Estimated read time: 6-7 minutes
This archived news story is available only for your personal, non-commercial use. Information in the story may be outdated or superseded by additional information. Reading or replaying the story in its archived form does not constitute a republication of the story.
PHILADELPHIA - It has been five weeks since Patricia Edwards answered her doorbell and six carloads of storm-battered Louisiana relatives, carrying the scraps of their lives in small plastic bags, spilled into her four-bedroom home in Lancaster, Pa.
"I thought five people were coming," she said, settling in an enclosed porch amid mountains of toys, toilet paper and garbage bags filled with warehouse-sized packages of snack foods.
Thirty-nine people moved in, bunking on mattresses spread across the floor, storing their meager belongings in plastic bins. The living room, family room, basement and garage became sleeping areas.
"My doors were open," said Edwards, who had problems of her own, with a husband recovering from heart surgery and receiving dialysis three times a week.
A few weeks later, she opened those doors a bit wider when 10 more relatives called, looking for a place to stay. After fleeing Hurricane Katrina, they were being chased out of Texas by Hurricane Rita.
With the second contingent, the grand total came to 49, they said, or maybe 46. It's hard to keep track. They include Edwards' mother, aunt and many, many cousins and their families, ages 8 months to 72 years. Most lived in Violet, La., about 15 miles south of New Orleans.
"We're like sardines in a can," said Edwards, who moved to Lancaster in 1987 because of her husband's construction job. With their eight children out on their own, the couple had the spacious home, with a fountain in front and kidney-shaped pool in back, to themselves.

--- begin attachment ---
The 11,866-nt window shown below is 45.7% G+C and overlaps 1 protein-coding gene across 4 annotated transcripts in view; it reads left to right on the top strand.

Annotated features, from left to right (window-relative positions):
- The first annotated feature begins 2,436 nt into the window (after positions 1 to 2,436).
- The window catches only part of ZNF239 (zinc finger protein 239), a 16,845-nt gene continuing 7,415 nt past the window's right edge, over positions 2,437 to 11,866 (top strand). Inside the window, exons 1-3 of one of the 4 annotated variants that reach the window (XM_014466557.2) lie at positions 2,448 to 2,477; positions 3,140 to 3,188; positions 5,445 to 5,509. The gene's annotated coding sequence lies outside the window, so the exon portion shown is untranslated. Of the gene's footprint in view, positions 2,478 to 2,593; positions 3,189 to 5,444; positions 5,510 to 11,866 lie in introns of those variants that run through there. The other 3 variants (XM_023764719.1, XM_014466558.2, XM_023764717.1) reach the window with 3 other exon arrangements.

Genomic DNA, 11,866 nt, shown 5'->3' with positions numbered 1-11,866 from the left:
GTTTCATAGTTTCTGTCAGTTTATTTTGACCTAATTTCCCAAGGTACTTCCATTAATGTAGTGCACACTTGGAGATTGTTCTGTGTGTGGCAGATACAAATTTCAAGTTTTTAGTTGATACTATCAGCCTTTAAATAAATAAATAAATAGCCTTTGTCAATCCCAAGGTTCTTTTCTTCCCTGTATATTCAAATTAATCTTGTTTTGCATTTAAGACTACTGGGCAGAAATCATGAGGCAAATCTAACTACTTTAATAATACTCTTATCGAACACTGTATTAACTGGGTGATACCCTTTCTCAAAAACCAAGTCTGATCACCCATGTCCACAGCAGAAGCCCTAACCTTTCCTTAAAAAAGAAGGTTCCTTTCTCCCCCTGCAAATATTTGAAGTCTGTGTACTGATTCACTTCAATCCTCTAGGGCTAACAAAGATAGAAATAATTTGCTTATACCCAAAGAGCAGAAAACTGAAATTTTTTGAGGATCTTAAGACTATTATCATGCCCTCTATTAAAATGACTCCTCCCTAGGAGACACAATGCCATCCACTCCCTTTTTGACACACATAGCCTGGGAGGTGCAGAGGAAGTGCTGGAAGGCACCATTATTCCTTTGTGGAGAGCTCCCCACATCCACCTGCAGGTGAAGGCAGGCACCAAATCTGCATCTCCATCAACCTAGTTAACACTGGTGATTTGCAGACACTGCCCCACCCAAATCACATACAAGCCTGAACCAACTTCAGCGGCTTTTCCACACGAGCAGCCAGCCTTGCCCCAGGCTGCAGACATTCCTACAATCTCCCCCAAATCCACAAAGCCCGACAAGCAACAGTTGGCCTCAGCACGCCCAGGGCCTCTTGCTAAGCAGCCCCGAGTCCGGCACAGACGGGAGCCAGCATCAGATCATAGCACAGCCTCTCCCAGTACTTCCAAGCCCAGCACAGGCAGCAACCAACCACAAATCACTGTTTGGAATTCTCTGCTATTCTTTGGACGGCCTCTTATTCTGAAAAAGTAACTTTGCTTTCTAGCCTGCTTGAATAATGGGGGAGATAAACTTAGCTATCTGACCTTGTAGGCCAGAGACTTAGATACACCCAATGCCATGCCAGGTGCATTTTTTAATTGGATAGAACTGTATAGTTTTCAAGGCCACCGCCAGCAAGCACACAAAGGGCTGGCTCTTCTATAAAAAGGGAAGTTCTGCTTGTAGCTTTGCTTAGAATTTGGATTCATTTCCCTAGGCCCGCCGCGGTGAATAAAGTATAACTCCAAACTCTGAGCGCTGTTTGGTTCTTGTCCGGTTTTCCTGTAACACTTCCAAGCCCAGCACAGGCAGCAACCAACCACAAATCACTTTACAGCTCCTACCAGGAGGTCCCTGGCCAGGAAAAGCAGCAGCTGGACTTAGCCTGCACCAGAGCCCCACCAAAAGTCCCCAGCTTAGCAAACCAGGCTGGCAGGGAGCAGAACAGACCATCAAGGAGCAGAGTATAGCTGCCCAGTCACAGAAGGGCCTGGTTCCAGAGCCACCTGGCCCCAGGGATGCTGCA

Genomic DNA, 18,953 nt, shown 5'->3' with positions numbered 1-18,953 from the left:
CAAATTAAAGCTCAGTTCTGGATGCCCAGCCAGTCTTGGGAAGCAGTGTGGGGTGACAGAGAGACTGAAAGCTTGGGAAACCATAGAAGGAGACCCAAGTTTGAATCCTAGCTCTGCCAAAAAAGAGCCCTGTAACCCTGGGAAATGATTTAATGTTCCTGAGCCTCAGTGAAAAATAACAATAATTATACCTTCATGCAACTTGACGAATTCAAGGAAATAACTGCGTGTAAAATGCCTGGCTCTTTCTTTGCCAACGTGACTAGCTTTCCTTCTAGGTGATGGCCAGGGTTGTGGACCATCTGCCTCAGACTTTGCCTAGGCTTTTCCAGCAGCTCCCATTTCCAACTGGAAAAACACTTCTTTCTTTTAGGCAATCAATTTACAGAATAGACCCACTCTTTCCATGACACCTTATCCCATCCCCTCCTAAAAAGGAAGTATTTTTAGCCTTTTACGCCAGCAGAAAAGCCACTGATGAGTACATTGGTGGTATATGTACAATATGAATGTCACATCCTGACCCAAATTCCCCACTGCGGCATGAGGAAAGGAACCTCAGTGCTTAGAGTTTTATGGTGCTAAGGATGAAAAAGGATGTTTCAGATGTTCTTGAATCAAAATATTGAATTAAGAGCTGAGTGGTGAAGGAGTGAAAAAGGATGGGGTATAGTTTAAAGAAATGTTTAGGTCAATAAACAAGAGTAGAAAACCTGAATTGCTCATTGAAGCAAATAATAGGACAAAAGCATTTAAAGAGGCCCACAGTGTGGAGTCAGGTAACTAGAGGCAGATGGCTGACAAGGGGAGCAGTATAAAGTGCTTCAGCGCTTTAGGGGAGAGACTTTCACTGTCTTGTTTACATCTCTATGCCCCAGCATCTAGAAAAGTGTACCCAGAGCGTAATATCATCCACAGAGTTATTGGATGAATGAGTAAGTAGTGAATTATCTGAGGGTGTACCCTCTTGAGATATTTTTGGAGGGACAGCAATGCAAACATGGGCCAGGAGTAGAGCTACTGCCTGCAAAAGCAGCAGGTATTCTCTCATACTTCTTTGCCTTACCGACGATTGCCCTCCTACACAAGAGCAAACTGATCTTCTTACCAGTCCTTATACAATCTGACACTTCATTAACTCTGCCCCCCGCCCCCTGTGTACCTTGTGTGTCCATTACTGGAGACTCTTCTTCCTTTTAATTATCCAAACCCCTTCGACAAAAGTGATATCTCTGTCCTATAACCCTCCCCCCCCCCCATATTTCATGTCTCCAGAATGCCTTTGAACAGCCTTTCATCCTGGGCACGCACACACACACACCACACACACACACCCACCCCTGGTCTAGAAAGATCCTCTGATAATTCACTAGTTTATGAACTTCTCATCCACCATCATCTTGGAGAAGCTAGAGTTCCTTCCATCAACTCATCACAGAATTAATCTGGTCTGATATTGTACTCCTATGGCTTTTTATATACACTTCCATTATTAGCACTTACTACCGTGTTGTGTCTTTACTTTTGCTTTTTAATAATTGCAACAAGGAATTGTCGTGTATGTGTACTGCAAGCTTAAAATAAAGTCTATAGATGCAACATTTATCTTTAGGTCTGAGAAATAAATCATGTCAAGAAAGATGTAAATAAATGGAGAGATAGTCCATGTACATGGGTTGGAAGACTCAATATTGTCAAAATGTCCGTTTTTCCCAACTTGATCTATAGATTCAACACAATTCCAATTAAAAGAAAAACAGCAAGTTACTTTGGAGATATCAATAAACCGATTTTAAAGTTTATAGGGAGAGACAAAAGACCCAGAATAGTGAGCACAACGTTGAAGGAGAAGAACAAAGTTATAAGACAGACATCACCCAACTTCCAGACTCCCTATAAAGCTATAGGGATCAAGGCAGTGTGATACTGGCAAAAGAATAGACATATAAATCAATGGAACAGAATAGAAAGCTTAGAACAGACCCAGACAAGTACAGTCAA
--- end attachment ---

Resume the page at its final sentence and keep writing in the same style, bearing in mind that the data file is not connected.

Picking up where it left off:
It seems a lot less spacious today, with people hanging out in every room, watching one of the five televisions, instant-messaging on the computer, sitting in a swing by the pool, stirring a pot of string beans, potatoes and ham.
For so many people, the house is amazingly neat. Mattresses and storage bins are pushed into corners. Piles of donated food are stored in the garage and pantry. The floral sofa and glass-top coffee table are free of the usual clutter found in a house with two children. This one has more than 20.
Dinner gets made every night in institutional-sized portions - 25 or 30 pounds of chicken, four pounds of rice, and five heads of lettuce with seven cucumbers and 10 tomatoes, a typical meal. Two large grills out back serve as an extra kitchen.
There are no schedules for cooking, but somehow it gets done. "Somebody's always ready to cook," said Debra Major, 49, whose son, Kenneth, 10, lists gumbo as one of the things he misses most about home.
Children eat first, then adults grab a plate and sit wherever they can, usually by the pool.
They sleep six to 10 in a room, except for the lucky four who get to bunk in a pop-up camper in the driveway.
And anyone who has rented a Shore house can almost appreciate what it is like sharing 21/2 bathrooms with 40 people.
"It's an adjustment. You got to wait in line," said Major, who came north with her son, daughter and two grandchildren.
With the washer and dryer running around the clock and dozens of people using the bathrooms - there has already been a leak in the family-room ceiling - "my house is going to need an "Extreme Makeover," joked Edwards, who has taken a leave from her job at Y&S Candies to get her family settled.
Actually, she is hoping for a shot at "Oprah to get help paying electric and water bills. "I don't need no more clothes and food," she said. "I need cash."